Beatles drummer Ringo Starr, 80, drops legal battle with Ring O sex toys after claiming trademark might cause confusion
- The legendary Beatles drummer challenged US company’s Ring O trademark
- Said it was too similar to his name and would make people think he was involved
- Firm can now go ahead after agreeing to leave a gap between the ‘Ring’ and ‘O’
Ringo Starr has dropped his legal case with the makers of a sex toy called Ring O.
The legendary Beatles drummer, aged 80, challenged the Ring O trademark, saying it’s too similar to his name and might cause confusion.
However, he has now withdrawn his complaint after reaching an agreement with manufacturers Pacific Coast Holdings and Momentum Management.
According to the dismissal settlement, Starr has consented to the use of the name Ring O ‘only in connection with adult aids and desensitising sprays, and so long as there is a separation between the word ‘RING’ and the letter ‘O”.
Ringo Starr, aged 80, challenged the Ring O trademark, saying it’s too similar to his name and might cause confusion
The Ring O is part of the Screaming O range, with other names including the Swingo, The Big O and the Primo, which have sold 25 million products around the world.
Starr, who is twice married and a father of three, argued that his reputation would be damaged if the Ring O sex toy name was registered as a trademark with US authorities.
His lawyers originally complained that the brand was ‘identical in appearance, sound, connotation and pronunciation’ to his own name, which he has already trademarked.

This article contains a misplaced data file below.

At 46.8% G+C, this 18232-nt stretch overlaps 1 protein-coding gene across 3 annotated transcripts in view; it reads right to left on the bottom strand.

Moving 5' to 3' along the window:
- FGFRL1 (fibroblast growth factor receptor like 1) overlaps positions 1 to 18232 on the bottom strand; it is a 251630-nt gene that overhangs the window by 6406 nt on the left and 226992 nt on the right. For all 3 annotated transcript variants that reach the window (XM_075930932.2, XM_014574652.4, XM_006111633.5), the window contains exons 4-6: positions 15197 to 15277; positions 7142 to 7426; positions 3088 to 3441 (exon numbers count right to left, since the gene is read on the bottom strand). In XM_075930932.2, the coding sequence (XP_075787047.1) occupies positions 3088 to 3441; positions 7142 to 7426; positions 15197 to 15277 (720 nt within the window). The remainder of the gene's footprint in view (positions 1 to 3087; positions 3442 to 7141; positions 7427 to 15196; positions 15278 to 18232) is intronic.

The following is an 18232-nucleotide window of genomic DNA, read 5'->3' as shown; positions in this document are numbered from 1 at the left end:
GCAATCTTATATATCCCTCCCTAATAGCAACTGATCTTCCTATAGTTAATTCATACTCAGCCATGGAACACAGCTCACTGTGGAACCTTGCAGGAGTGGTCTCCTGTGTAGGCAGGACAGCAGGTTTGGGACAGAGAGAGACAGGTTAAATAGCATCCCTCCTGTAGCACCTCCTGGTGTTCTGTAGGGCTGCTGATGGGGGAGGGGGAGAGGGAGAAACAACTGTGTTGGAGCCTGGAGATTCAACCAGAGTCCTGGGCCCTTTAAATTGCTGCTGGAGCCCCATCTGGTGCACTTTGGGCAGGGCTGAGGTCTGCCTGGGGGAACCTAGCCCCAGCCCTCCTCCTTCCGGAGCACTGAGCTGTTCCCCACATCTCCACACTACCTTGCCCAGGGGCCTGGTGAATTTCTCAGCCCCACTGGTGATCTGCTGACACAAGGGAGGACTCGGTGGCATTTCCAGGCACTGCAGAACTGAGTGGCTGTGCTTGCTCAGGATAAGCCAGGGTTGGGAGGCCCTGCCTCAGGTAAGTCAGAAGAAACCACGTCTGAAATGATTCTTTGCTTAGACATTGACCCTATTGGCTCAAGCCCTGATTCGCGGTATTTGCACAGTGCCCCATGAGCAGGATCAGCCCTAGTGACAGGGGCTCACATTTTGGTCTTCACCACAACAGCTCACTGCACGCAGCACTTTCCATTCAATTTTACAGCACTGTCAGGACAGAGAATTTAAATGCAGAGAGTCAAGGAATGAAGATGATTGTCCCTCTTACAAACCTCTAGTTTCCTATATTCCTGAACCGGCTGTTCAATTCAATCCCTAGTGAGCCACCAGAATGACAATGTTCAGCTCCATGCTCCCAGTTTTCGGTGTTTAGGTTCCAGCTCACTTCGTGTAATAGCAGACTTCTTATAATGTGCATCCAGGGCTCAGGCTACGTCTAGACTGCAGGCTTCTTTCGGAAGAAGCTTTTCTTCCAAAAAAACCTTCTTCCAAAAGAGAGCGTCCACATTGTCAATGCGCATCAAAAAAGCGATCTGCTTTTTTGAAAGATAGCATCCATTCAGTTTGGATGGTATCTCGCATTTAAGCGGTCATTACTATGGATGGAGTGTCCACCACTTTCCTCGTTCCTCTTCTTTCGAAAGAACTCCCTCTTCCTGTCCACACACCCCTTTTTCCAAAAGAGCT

Documents filed by his lawyers in 2019 said: ‘Consumers will likely believe that Opposer’s [Starr’s] newest venture is sex toys – and this is an association that Opposer does not want.’
The rock legend – who now lives in Los Angeles – wanted ‘nothing to do with the goods’, they said, adding that any connection would tarnish his ‘name, likeness, and brand’.
Now, according to the settlement, Pacific Holdings and Momentum Management have agreed ‘to avoid any activity likely to lead to confusion’ between their product and Starr.
The deal says the companies can only use the name for ‘adult sex aids and desensitising sprays’.
And they must make sure there is a space between the ‘Ring’ and the ‘O’.
Starr with fellow Beatles Paul McCartney, George Harrison and John Lennon in 1964
The companies have pledged not to ‘degrade, tarnish or deprecate or disparage’ Starr’s name or image.
They also said they wouldn’t make any reference or innuendo associating the product with Starr, or give the impression that he’s associated with it.
The name Ringo is also registered as a trademark by various companies for a range of products in the UK, from mop wringers and biscuits to a hormonal contraceptive vaginal ring.
Starr was knighted under his real name Richard Starkey and celebrated his 80th birthday on July 7, 2020.
Pacific Coast Holdings IP, LLC, the parent company of Screaming O, had applied to trademark the name Ring O for a vibrating penis ring, which they have marketed under that name since 2008.
They accused Starr of being a ‘trademark squatter’ as he attempted to oppose them, and suggested their customers would ‘not be of the generation to connect the item’ with the Beatle.
His legal team hit back, saying Pacific Coast Holdings broke their agreement, which allowed them to use the name so long as they never attempted to trademark it.
Despite using the name for some time, the company did not seek to trademark the name until years later, with their application for trademark being published in 2018.
In 2019, Starr launched his first opposition to the name, stating he already owns seven trademarks for the name and has used that name since 1962.
The case was heard before the USPTO (The United States Patents and Trademark Office).
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